And just because Velon got some money from Infront for this, it doesn’t mean that the riders will see a penny of that.  I think this group of World Tour team are looking for a way to get some income, some payback of all their expenses.  As of now, their business model sucks.

It really is an interesting subject.  Does the media, the race, the teams or the riders own the telemetry?  I guess this means that each and every rider will have to ride with a powermeter. Do they all have to use the same one to make the comparisons valid?  Who is going to calibrate these powermeters before each stage?  There are lots of questions to be answered.

Anyway, I’d bet you anything this isn’t over.  There is going to be a problem between the ASO, UCI and Velon.  Infront is a huge, one of the world’s largest sports marketing firms.  They have much deeper pockets than the ASO or UCI.  That is what makes this partnership really interesting.  Maybe since Infront can take these guys to the cleaners financially, they will just roll over and concede this to Velon.  You never know.

camera

 

Tucker is still a little mixed up on how to get the big sticks in their the pet door.

Tucker is still a little mixed up on how to get the big sticks in their the pet door.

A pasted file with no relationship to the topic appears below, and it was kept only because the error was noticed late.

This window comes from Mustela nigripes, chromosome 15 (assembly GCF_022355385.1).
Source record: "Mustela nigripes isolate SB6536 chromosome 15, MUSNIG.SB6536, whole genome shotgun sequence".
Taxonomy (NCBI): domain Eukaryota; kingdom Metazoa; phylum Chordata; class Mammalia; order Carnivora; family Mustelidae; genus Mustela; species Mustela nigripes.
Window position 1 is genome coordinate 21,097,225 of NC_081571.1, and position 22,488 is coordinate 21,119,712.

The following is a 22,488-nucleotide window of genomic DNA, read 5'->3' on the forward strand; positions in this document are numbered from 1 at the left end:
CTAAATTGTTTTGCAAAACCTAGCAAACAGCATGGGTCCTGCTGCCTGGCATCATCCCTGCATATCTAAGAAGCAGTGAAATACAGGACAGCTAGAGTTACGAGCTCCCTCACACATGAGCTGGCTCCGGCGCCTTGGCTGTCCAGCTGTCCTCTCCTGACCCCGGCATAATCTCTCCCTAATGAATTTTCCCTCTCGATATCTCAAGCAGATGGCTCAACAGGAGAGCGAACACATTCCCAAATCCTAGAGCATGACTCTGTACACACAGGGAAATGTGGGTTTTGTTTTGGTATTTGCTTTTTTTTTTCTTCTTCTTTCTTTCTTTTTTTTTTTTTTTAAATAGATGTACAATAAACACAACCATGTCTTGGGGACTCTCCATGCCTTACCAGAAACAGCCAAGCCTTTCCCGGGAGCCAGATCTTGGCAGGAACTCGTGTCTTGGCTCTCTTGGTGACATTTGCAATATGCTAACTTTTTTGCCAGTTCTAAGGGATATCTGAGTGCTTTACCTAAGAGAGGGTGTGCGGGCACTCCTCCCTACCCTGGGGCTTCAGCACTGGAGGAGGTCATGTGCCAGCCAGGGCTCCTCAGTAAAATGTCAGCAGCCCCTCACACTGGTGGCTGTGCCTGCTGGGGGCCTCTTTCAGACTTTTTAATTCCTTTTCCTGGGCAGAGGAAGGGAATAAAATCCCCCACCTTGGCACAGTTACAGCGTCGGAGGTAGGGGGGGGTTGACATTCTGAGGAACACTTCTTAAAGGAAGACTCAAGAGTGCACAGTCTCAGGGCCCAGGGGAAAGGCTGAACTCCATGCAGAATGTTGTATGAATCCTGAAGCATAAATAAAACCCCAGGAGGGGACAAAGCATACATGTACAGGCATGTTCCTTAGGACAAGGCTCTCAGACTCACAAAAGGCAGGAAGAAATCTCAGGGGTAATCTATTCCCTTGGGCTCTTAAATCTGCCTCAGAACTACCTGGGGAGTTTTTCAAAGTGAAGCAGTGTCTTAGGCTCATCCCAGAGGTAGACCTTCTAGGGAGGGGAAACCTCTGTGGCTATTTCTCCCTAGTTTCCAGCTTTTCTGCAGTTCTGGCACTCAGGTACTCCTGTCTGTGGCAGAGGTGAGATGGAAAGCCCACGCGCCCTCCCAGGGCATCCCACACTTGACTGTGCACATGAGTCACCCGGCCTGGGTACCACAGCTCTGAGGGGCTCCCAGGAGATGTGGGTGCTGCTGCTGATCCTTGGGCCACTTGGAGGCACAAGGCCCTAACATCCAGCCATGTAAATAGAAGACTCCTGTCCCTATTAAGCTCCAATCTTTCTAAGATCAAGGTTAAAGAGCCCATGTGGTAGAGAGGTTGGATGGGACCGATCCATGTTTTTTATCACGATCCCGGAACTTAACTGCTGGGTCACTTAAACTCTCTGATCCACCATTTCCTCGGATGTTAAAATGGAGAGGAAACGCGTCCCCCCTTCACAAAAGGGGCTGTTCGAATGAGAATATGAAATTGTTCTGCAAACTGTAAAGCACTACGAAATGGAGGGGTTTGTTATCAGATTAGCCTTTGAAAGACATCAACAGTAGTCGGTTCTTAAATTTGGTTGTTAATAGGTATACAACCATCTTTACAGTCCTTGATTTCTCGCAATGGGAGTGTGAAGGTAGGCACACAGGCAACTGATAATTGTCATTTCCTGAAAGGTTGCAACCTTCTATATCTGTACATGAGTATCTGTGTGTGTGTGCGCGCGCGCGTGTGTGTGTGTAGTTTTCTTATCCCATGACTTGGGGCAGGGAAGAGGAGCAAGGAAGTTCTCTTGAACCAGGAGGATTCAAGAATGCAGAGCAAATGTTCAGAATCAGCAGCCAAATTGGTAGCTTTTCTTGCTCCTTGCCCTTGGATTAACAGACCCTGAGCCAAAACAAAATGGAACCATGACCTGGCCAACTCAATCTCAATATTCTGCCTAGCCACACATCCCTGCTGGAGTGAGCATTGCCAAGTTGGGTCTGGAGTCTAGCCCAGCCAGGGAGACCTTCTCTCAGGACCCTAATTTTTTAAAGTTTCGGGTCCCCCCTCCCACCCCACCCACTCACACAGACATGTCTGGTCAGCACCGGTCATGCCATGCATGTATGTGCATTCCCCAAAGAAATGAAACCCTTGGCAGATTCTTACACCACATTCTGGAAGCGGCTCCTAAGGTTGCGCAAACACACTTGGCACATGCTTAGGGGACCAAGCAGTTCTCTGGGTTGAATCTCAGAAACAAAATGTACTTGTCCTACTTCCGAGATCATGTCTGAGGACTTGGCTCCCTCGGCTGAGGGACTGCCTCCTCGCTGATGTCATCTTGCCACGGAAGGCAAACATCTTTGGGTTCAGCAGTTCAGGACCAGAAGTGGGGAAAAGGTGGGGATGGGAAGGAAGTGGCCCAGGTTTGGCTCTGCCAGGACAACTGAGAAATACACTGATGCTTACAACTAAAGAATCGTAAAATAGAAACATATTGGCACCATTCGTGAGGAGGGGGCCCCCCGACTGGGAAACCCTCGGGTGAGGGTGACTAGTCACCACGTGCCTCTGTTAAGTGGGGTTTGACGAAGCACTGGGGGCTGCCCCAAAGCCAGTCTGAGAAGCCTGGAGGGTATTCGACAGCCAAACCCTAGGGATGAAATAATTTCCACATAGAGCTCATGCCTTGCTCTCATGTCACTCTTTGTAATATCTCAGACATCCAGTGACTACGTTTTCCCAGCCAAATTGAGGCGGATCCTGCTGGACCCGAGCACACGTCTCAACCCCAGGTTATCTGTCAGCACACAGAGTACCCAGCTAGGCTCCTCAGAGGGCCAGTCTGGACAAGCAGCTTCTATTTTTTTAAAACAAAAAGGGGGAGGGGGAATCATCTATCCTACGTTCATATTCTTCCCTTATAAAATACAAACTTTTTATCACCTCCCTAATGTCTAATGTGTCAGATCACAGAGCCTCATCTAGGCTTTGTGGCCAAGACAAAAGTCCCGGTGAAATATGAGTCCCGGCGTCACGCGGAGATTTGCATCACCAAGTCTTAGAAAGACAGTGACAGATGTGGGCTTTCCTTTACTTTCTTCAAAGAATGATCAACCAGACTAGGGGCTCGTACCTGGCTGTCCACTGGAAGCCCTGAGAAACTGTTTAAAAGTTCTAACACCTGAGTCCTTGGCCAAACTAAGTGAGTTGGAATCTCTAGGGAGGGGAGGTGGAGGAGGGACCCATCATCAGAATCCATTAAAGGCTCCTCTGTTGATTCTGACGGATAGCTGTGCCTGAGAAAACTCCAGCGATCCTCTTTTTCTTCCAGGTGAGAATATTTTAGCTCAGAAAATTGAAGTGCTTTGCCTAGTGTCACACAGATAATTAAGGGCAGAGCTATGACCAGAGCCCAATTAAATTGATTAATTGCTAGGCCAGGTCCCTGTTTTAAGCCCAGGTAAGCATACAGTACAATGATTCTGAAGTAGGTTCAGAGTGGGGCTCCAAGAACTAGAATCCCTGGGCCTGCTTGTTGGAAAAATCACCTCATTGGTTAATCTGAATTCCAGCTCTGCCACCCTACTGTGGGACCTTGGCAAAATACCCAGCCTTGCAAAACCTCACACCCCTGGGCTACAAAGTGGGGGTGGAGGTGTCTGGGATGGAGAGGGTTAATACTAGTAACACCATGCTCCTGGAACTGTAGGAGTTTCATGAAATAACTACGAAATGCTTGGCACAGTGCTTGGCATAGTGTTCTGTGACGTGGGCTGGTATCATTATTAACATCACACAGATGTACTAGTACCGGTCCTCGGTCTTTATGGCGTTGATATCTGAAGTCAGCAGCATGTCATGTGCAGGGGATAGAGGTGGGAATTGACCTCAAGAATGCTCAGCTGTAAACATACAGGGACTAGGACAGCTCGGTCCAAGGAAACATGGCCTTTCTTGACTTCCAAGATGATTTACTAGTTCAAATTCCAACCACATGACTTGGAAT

Single File Discussion – Again

This entry was posted in Comments about Cycling on by .
Share

The phrase single file is now only used pertaining to cyclists and how they don’t ride close enough the the side of the road.  Cyclists riding two abreast seems to be a recipe that turns regular people into  aggro motorists.

I saw an article at Cyclingweekly that was a discussion between Chris Boardman and someone that felt that a truck had passed her mother too closely.  Chris Boardman tweeted that they should have been riding single file on such a narrow road.

The only case I can see for this is that it might not piss off the truck driver so much.  It is definitely more dangerous.  Riding single file encourages drivers to try to make hasty passes when the road isn’t necessarily clear.

That is what most drivers don’t get, is that there isn’t enough room on a normal two lane road for two cars and one bicycle.  A car has to cross the centerline to pass safely.  If the average motorist understood this, I think the problem would be much less.